From the classroom to the voting booth
Will youth engagement save democracy?
Saturday 1 November, 1.30pm until 3.00pm, Henry Moore Gallery

Youth engagement is a major focus of the government’s strategy to improve political participation at a time when parliamentarians fear for their mandate. Initiatives like the youth parliament, citizenship classes and the proposed lowering of the voting age to 16 are based on the idea that engaging youth in politics will solve the wider problem of political disengagement and lack of participation.

But will it work? Why would young people vote when politics appears superficial, alien and ineffectual? And does the focus on youth reveal the end of ‘adult’ political engagement, whereby ‘getting them young’ is the only meaningful option left? Is this yet another cynical attempt to raise voter turnout—by any means necessary? Increasingly, young people are taught that voting is a kind of a duty they have to the state, rather than a means by which people can take control of the direction of society. As Labour deputy leader Harriet Harman recently said, she wants to see teenagers ‘coming straight out of the citizenship class into the polling station’. Is this simply about harnessing youthful idealism? The tendency for citizenship classes to promote a prescribed set of values, as opposed to free thinking, suggests room for doubt.

Will this transformation of democracy lead to greater engagement or just greater participation in a meaningless process, and what effects will this have on our relationship with politics? Is our focus on youth an attempt to hide the real problem; a shortage of ideas on how to solve the very adult problem of engaging all of us in a meaningful politics?

Kevin Rooney
politics teacher and head of social science, Queen's School, Bushey; co-author, Who's Afraid Of The Easter Rising?
- Tony Breslin
director, Breslin Public Policy Limited; chair, Human Scale Education; trustee, Speakers Trust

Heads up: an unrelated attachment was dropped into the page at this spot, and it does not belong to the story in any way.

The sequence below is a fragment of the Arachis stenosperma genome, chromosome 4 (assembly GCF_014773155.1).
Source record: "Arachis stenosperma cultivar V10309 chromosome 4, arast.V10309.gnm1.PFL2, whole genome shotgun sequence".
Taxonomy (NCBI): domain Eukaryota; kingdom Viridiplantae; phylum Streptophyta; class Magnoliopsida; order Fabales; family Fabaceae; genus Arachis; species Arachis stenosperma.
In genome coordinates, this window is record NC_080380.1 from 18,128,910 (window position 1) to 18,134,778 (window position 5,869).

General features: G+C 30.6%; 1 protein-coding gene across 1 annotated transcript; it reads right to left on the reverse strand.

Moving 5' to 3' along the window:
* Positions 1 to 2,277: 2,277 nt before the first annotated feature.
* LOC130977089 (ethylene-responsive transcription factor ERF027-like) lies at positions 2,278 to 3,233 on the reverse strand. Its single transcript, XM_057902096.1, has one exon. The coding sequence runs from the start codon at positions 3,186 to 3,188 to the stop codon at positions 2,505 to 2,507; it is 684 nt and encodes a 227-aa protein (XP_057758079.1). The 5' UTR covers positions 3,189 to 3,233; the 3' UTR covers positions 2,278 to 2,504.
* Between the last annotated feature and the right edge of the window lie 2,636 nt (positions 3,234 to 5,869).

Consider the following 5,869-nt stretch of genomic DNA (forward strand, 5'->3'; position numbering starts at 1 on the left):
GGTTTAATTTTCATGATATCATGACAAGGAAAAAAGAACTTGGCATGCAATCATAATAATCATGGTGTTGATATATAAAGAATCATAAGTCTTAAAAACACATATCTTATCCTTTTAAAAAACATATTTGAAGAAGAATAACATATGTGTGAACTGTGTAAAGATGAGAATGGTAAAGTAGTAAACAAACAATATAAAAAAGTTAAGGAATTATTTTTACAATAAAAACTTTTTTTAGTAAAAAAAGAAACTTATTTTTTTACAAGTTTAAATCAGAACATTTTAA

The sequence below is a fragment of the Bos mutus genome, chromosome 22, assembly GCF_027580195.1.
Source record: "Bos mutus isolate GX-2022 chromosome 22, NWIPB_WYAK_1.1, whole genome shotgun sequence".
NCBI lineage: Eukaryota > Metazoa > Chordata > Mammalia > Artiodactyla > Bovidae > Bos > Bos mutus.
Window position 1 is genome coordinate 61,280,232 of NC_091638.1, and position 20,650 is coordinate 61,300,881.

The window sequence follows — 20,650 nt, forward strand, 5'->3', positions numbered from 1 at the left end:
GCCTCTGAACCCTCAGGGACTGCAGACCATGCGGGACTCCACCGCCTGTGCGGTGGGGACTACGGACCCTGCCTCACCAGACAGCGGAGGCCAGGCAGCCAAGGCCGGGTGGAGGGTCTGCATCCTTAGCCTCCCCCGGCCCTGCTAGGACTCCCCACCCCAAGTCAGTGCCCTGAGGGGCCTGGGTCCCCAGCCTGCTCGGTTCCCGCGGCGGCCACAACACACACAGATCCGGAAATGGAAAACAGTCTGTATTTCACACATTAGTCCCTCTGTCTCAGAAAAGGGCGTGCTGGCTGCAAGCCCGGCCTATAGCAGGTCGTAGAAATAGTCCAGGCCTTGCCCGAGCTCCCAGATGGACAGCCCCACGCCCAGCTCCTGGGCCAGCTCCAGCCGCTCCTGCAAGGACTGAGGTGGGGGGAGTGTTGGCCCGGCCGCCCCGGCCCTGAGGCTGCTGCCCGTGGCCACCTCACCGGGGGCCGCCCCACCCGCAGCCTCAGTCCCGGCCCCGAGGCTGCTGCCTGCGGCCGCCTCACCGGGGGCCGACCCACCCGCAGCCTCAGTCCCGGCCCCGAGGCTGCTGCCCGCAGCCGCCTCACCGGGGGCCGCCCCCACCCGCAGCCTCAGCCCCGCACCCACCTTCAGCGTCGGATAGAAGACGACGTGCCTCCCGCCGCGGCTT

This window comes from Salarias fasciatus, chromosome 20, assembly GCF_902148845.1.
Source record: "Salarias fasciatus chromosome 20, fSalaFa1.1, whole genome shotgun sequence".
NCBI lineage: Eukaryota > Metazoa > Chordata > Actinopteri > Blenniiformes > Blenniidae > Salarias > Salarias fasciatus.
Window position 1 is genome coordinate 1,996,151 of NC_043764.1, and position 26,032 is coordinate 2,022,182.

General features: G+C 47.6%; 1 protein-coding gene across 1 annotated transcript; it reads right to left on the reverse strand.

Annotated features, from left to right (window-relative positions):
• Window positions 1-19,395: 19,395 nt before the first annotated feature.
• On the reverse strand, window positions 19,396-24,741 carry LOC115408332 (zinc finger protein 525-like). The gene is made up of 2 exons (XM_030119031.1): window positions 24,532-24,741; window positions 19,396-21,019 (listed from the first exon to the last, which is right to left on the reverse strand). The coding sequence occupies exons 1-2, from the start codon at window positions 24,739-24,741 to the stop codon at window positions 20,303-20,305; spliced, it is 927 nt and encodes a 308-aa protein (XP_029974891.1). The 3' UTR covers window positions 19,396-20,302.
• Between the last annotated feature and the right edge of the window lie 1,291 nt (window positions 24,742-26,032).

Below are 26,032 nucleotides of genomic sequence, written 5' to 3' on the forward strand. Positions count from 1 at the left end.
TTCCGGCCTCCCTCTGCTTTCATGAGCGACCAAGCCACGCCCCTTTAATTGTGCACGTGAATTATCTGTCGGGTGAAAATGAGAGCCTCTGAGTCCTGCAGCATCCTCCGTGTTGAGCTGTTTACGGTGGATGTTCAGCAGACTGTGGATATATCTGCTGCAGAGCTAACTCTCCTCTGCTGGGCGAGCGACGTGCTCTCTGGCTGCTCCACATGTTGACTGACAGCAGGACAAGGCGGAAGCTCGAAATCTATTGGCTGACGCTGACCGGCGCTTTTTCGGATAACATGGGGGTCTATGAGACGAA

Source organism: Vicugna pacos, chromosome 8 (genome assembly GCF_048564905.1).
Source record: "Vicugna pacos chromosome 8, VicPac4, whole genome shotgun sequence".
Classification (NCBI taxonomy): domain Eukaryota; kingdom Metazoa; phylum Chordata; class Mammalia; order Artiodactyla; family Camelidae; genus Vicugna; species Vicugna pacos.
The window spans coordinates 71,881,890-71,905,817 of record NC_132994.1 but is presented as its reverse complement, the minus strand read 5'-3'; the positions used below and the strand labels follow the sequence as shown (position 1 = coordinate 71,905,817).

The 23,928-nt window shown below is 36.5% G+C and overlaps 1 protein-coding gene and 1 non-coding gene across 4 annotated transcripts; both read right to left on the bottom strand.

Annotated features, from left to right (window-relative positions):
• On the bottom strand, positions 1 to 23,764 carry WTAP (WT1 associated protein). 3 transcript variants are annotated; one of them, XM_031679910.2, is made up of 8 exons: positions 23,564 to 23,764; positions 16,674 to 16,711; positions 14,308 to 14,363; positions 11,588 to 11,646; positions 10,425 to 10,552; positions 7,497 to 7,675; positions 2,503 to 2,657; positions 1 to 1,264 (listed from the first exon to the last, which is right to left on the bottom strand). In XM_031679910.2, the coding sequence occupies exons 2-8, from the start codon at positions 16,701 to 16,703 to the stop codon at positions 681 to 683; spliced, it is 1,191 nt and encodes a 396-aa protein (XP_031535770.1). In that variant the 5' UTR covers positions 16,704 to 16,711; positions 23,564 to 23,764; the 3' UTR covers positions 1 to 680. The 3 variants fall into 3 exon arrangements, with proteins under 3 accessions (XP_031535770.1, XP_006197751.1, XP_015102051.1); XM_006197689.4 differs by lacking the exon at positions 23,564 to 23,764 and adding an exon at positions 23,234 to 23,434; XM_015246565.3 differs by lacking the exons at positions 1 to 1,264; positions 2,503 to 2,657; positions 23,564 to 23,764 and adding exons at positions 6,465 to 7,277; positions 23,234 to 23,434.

Michael Raftery
director, Citizenship Education programme, Hansard Society
Lynne Featherstone, MP.
Liberal Democrat Spokesperson for Youth and Equality
Suzy Dean
freelance writer; blogger, Free Society

 Produced by
Suzy Dean freelance writer; blogger, Free Society

 Recommended readings
On the biggest issue of the day, Generation Y is being ignored

With an economic slowdown looking likely, how will Generation Y, the pampered, shopping-mad, techno-savvy 18-27 year olds cope?

Suzy Dean, Independent Open House Blog, 14 October 2008

Computer games drive social ties

Far from turning teenagers into anti-social loners, video games help them engage with friends and community, says a report

BBC News, 16 September 2008

Testing the younger voters' mood

Young people are likely to be a key force in the next general election, but what is it that influences them, and how do they view contemporary politics? I went to speak to a selection of 16 and 17-year-olds in Birmingham and Bristol

Peter Waters, BBC News, 29 July 2008

Everybody needs good neighbours?

A study of the link between public participation and community cohesion

Stella Creasy, Karin Gavelin and Dominic Potter, involve, 2008

Folly of the 16-year-old voter

It looks as if Gordon is chasing 16-year-olds again. The new prime minister wants to put lowering the voting age to 16 back on the agenda.

Claire Fox, The Times, 8 July 2007

Civic hacking: a new agenda for e-democracy

The political potential of the internet lies not in connecting people to politicians, still less in online voting; it lies in the possibility of bringing citizens together to help themselves, argues a veteran of online politics

James Crabtree, openDemocracy, 12 June 2007

The RoutledgeFalmer Guide to Key Debates in Education

See especially "Citizenship education: reflecting political malaise" by Kevin Rooney

Dennis Hayes, ed., Routledge, 2004

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